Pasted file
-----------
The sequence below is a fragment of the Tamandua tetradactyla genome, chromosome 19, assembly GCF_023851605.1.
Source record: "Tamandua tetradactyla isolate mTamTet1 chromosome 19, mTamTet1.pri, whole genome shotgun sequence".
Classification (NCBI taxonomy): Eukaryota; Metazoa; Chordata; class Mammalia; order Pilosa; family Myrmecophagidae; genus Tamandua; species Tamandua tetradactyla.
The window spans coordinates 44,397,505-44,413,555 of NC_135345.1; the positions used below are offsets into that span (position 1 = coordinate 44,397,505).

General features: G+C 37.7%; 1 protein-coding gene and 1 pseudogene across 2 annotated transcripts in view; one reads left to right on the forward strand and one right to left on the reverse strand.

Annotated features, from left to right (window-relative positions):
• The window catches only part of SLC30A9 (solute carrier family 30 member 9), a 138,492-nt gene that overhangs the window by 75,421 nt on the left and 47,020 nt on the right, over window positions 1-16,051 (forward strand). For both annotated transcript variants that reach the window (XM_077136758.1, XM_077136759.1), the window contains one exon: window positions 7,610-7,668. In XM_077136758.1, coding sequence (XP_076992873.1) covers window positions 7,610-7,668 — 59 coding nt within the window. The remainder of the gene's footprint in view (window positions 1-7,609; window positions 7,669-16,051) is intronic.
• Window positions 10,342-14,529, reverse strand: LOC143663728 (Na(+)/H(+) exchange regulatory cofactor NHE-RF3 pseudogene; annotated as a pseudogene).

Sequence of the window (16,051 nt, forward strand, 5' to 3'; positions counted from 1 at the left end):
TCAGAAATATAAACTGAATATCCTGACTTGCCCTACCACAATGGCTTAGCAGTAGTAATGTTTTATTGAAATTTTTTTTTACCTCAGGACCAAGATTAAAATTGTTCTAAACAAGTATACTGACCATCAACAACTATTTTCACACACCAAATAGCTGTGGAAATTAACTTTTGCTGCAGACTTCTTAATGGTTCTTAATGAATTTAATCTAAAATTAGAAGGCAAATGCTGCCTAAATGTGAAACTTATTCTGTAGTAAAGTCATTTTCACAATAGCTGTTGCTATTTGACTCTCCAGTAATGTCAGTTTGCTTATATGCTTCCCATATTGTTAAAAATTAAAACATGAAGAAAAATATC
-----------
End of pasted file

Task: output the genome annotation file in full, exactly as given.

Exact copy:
The sequence below is a fragment of the Tamandua tetradactyla genome, chromosome 19, assembly GCF_023851605.1.
Source record: "Tamandua tetradactyla isolate mTamTet1 chromosome 19, mTamTet1.pri, whole genome shotgun sequence".
Classification (NCBI taxonomy): Eukaryota; Metazoa; Chordata; class Mammalia; order Pilosa; family Myrmecophagidae; genus Tamandua; species Tamandua tetradactyla.
The window spans coordinates 44,397,505-44,413,555 of NC_135345.1; the positions used below are offsets into that span (position 1 = coordinate 44,397,505).

General features: G+C 37.7%; 1 protein-coding gene and 1 pseudogene across 2 annotated transcripts in view; one reads left to right on the forward strand and one right to left on the reverse strand.

Annotated features, from left to right (window-relative positions):
• The window catches only part of SLC30A9 (solute carrier family 30 member 9), a 138,492-nt gene that overhangs the window by 75,421 nt on the left and 47,020 nt on the right, over window positions 1-16,051 (forward strand). For both annotated transcript variants that reach the window (XM_077136758.1, XM_077136759.1), the window contains one exon: window positions 7,610-7,668. In XM_077136758.1, coding sequence (XP_076992873.1) covers window positions 7,610-7,668 — 59 coding nt within the window. The remainder of the gene's footprint in view (window positions 1-7,609; window positions 7,669-16,051) is intronic.
• Window positions 10,342-14,529, reverse strand: LOC143663728 (Na(+)/H(+) exchange regulatory cofactor NHE-RF3 pseudogene; annotated as a pseudogene).

Sequence of the window (16,051 nt, forward strand, 5' to 3'; positions counted from 1 at the left end):
TCAGAAATATAAACTGAATATCCTGACTTGCCCTACCACAATGGCTTAGCAGTAGTAATGTTTTATTGAAATTTTTTTTTACCTCAGGACCAAGATTAAAATTGTTCTAAACAAGTATACTGACCATCAACAACTATTTTCACACACCAAATAGCTGTGGAAATTAACTTTTGCTGCAGACTTCTTAATGGTTCTTAATGAATTTAATCTAAAATTAGAAGGCAAATGCTGCCTAAATGTGAAACTTATTCTGTAGTAAAGTCATTTTCACAATAGCTGTTGCTATTTGACTCTCCAGTAATGTCAGTTTGCTTATATGCTTCCCATATTGTTAAAAATTAAAACATGAAGAAAAATATC